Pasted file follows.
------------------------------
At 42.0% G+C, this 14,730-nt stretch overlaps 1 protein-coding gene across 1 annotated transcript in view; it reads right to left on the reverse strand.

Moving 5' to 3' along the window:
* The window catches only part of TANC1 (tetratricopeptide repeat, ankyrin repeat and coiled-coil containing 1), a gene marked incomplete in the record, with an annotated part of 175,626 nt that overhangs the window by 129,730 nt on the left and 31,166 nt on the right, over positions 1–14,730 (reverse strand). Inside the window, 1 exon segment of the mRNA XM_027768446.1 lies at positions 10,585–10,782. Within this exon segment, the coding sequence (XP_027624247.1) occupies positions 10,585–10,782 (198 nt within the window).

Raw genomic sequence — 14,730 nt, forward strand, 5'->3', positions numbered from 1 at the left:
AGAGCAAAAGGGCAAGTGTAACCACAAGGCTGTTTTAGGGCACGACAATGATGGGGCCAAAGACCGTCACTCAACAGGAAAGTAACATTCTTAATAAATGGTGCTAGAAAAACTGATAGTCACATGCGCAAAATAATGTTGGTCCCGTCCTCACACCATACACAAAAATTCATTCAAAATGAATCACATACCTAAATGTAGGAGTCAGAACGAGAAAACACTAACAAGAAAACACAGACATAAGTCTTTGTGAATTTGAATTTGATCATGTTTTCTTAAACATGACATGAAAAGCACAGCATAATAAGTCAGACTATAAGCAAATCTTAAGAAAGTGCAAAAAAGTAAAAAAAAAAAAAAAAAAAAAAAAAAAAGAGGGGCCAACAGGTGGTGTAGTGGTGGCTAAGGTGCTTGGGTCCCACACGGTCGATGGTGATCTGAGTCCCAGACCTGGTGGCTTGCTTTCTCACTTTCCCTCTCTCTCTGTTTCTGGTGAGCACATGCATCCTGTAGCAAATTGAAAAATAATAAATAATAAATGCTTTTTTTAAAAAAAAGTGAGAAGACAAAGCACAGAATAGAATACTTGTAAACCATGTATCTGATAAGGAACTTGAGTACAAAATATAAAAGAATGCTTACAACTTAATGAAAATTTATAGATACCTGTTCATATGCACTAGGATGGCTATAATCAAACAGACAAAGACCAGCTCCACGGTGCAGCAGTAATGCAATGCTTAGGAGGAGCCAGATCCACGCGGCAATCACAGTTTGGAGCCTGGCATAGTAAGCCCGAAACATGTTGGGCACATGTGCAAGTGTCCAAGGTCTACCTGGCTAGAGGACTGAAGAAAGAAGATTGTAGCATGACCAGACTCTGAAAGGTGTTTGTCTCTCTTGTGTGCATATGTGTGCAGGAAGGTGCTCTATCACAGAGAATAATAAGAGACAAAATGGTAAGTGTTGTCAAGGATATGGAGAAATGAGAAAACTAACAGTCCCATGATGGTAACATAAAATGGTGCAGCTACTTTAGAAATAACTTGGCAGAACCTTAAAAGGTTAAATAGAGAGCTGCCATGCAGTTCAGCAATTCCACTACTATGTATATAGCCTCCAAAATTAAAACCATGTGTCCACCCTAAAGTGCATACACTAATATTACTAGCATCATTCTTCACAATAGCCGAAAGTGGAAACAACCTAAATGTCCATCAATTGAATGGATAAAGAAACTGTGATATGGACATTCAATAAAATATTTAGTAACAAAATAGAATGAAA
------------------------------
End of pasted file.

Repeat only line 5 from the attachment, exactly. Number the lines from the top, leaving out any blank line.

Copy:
AGAGCAAAAGGGCAAGTGTAACCACAAGGCTGTTTTAGGGCACGACAATGATGGGGCCAAAGACCGTCACTCAACAGGAAAGTAACATTCTTAATAAATGGTGCTAGAAAAACTGATAGTCACATGCGCAAAATAATGTTGGTCCCGTCCTCACACCATACACAAAAATTCATTCAAAATGAATCACATACCTAAATGTAGGAGTCAGAACGAGAAAACACTAACAAGAAAACACAGACATAAGTCTTTGTGAATTTGAATTTGATCATGTTTTCTTAAACATGACATGAAAAGCACAGCATAATAAGTCAGACTATAAGCAAATCTTAAGAAAGTGCAAAAAAGTAAAAAAAAAAAAAAAAAAAAAAAAAAAAGAGGGGCCAACAGGTGGTGTAGTGGTGGCTAAGGTGCTTGGGTCCCACACGGTCGATGGTGATCTGAGTCCCAGACCTGGTGGCTTGCTTTCTCACTTTCCCTCTCTCTCTGTTTCTGGTGAGCACATGCATCCTGTAGCAAATTGAAAAATAATAAATAATAAATGCTTTTTTTAAAAAAAAGTGAGAAGACAAAGCACAGAATAGAATACTTGTAAACCATGTATCTGATAAGGAACTTGAGTACAAAATATAAAAGAATGCTTACAACTTAATGAAAATTTATAGATACCTGTTCATATGCACTAGGATGGCTATAATCAAACAGACAAAGACCAGCTCCACGGTGCAGCAGTAATGCAATGCTTAGGAGGAGCCAGATCCACGCGGCAATCACAGTTTGGAGCCTGGCATAGTAAGCCCGAAACATGTTGGGCACATGTGCAAGTGTCCAAGGTCTACCTGGCTAGAGGACTGAAGAAAGAAGATTGTAGCATGACCAGACTCTGAAAGGTGTTTGTCTCTCTTGTGTGCATATGTGTGCAGGAAGGTGCTCTATCACAGAGAATAATAAGAGACAAAATGGTAAGTGTTGTCAAGGATATGGAGAAATGAGAAAACTAACAGTCCCATGATGGTAACATAAAATGGTGCAGCTACTTTAGAAATAACTTGGCAGAACCTTAAAAGGTTAAATAGAGAGCTGCCATGCAGTTCAGCAATTCCACTACTATGTATATAGCCTCCAAAATTAAAACCATGTGTCCACCCTAAAGTGCATACACTAATATTACTAGCATCATTCTTCACAATAGCCGAAAGTGGAAACAACCTAAATGTCCATCAATTGAATGGATAAAGAAACTGTGATATGGACATTCAATAAAATATTTAGTAACAAAATAGAATGAAA